I am no where near the skill level that would allow me to effectively hunt, but as you say, having that skill must be grand.  That is my goal.  I want to be as efficient with my sling as I was with my single shot 12 gauge shotgun.  Even if I don't regularly use it to hunt, I'd love to have the ability in case it's  ever necessary.   Do I think having respect for the prey makes one a better hunter?  Yes, for many reasons.  A practical one is that one who respects his prey would be less apt to waste the resource.  This would help facilitate better hunting in the future, both long and short term. 
   There are other reasons, but I have to think about how to put them to words.








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Rat Man
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Re: Hunting
Reply #35 - Jun 21st, 2009 at 11:19am
 
That last message is a bit messed up.  It looks like a quote from Corvid, but the last paragraph is me, Rat Man.
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nwmanitou
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Re: Hunting
Reply #36 - Jun 21st, 2009 at 8:10pm
 
Typhoon has the right idea..


A hunter should never unnecessarily risk only wounding an animal by taking shots beyond their skill level. To do so is not only disrespectful to the prey but irresponsible, dangerous, and unethical. However, when talking about small, delicate game like rabbits, the chances of only wounding it with a sling stone are very small. If you hit a rabbit just about anywhere with a sling stone you are going to kill it. So you will either hit and kill the rabbit or miss entirely. Both outcomes are acceptable in my book. If you miss, the rabbit will run off or often doesn't even realize it was shot at. If you hit it, you have a good meal. Life is precious and when I harvest (kill) an animal I accept the sacred responsibility to effectively utilize that animal. I think we all agree that a sling stone is sufficient to kill small game like rabbits and that no one here thinks it's ok to unnecessarily risk wounding an animal. We just have to accept that killing (harvesting) game isn't as immediate as flipping a switch but if reasonable steps have been taken to ensure a humane kill then I see no problem in the attempt.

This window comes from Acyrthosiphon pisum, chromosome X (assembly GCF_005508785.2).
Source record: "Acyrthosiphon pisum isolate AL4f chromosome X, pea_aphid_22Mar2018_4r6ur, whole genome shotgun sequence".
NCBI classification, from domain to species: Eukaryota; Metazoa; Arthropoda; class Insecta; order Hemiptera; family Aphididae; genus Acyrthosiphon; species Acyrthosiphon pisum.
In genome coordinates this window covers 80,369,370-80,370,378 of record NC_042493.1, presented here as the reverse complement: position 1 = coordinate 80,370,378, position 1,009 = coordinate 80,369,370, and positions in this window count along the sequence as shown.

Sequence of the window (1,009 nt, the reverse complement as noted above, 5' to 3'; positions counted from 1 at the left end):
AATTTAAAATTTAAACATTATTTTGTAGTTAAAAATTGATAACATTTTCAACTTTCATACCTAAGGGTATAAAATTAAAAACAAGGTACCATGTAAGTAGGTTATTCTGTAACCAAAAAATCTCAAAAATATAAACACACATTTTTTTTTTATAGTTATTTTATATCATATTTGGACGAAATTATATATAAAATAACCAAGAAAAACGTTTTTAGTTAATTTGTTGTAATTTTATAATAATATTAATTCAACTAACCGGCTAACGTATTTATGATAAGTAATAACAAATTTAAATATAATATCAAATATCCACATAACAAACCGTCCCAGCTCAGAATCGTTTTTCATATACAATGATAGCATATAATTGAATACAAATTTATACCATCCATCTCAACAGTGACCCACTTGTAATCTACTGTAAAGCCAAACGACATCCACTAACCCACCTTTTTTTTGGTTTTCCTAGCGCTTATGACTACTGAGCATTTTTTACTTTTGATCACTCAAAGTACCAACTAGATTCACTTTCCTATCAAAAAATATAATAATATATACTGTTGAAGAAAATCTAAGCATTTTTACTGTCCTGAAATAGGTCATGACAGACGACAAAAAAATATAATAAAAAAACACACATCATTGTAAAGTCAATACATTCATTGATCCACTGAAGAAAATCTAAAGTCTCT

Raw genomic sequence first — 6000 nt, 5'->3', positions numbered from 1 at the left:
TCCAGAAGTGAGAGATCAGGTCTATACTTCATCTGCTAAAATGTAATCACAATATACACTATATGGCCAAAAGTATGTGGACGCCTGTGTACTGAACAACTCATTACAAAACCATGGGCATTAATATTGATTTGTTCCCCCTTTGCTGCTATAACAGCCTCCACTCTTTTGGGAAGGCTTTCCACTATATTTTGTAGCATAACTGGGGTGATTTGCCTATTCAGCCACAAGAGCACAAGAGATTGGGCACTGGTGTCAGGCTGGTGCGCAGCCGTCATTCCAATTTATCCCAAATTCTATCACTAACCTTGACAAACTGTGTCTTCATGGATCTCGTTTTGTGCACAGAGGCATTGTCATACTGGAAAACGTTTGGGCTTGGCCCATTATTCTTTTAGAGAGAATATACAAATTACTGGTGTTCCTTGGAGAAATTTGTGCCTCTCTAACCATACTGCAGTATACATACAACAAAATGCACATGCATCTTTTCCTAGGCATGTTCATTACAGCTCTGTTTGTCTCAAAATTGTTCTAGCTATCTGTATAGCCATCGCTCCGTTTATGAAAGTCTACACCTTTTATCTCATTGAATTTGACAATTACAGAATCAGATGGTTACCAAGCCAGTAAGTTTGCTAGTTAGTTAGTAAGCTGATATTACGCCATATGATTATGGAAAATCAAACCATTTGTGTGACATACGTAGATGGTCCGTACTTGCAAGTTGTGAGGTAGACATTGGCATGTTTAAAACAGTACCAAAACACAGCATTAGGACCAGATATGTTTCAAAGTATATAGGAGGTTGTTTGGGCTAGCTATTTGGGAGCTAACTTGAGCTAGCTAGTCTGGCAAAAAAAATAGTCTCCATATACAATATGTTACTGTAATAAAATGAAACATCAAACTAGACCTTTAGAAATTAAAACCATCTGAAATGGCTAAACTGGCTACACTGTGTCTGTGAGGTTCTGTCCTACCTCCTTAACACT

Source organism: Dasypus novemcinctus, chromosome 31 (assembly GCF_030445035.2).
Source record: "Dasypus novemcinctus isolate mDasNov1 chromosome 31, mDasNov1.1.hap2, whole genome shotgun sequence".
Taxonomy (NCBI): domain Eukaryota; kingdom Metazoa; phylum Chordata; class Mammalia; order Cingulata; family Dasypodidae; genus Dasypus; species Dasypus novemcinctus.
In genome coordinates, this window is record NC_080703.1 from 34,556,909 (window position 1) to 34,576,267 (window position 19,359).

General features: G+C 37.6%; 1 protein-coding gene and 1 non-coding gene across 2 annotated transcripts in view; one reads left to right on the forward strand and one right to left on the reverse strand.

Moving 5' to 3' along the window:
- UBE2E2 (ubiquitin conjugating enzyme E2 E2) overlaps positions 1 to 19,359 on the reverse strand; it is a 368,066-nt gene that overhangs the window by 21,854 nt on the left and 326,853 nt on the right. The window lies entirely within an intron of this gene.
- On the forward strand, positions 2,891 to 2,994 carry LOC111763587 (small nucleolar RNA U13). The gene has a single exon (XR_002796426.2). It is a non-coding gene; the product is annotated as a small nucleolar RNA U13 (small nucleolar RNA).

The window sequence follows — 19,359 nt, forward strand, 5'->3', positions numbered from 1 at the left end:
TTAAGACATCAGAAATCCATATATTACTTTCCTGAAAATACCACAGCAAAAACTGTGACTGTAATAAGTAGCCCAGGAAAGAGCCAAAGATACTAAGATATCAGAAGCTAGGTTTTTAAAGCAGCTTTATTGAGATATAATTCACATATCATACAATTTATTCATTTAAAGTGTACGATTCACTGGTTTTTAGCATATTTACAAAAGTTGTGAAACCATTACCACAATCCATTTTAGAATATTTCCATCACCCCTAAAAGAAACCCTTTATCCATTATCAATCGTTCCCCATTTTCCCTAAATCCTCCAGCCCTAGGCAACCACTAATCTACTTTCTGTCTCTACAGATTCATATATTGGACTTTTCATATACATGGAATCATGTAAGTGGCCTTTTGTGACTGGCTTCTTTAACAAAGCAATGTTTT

Am I confident that I'd hit the rabbit with my sling? not really, though I might be able nail one  if I had enough opportunities. Am I confident that if I did manage hit the rabbit it would die on the spot with minimal suffering? absolutely. Again I am either going to hit and kill it or I'm going to miss entirely. In this case I don't feel that I'm unnecessarily risking just wounding the rabbit taking shots that I'm not completely sure will connect.

PS.
Tougher or larger game are different than delicate little bunnies. When rifle hunting I prefer to neck shoot my deer, just behind the jaw. I shatter the spine, the jugular vein, and carotid artery which drops it on the spot with out wasting hardly any meat. If I can't get a clear neck shot, I aim for the traditional heart and lungs. My opinion is that many hunters compensate for poor marksmanship with larger caliber rifles, I'm sure most just enjoy the better ballistic performance of these larger rounds, but there is faulty notion that you NEED a huge cartridge to reliably bring down a deer when more emphasis should be placed on shot placement. Often this notion results in loosing a significant amounts of meat to bullet damage (bloodshot). I learned my lesson when I used a load that was too hot for the young deer I shot. I hit it where I wanted to, but then the bullet traveled the length of its body destroying the tenderloin and a good portion of one of the rear quarters. I like that particular cartridge because of the the energy it can deliver at longer ranges but for smaller deer I'm not going to take a body shot with it if I can get a neck shot. When bowhunting (for elk this year) I only take shots under 30 yards because that's as far as I feel confident that I can place the arrow in the heart and lungs for a clean humane kill.

Also, I think you'd be crazy to go after a boar with a sling. A knife? sure, I'd do it (already killed several farm boars with one...mmmm kalua pig), and my boar spear is waiting for an opportunity. But if you do try to go after a dangerous animal with a sling YOU MUST VIDEO TAPE IT or we won't believe you, or your next of kin.
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Re: Hunting
Reply #37 - Jun 22nd, 2009 at 8:02am
 
Just for the record, my "wild boar" recommendation was a joke. Never thought anybody would even consider it  Grin.
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Corvid
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Re: Hunting
Reply #38 - Jun 22nd, 2009 at 8:11am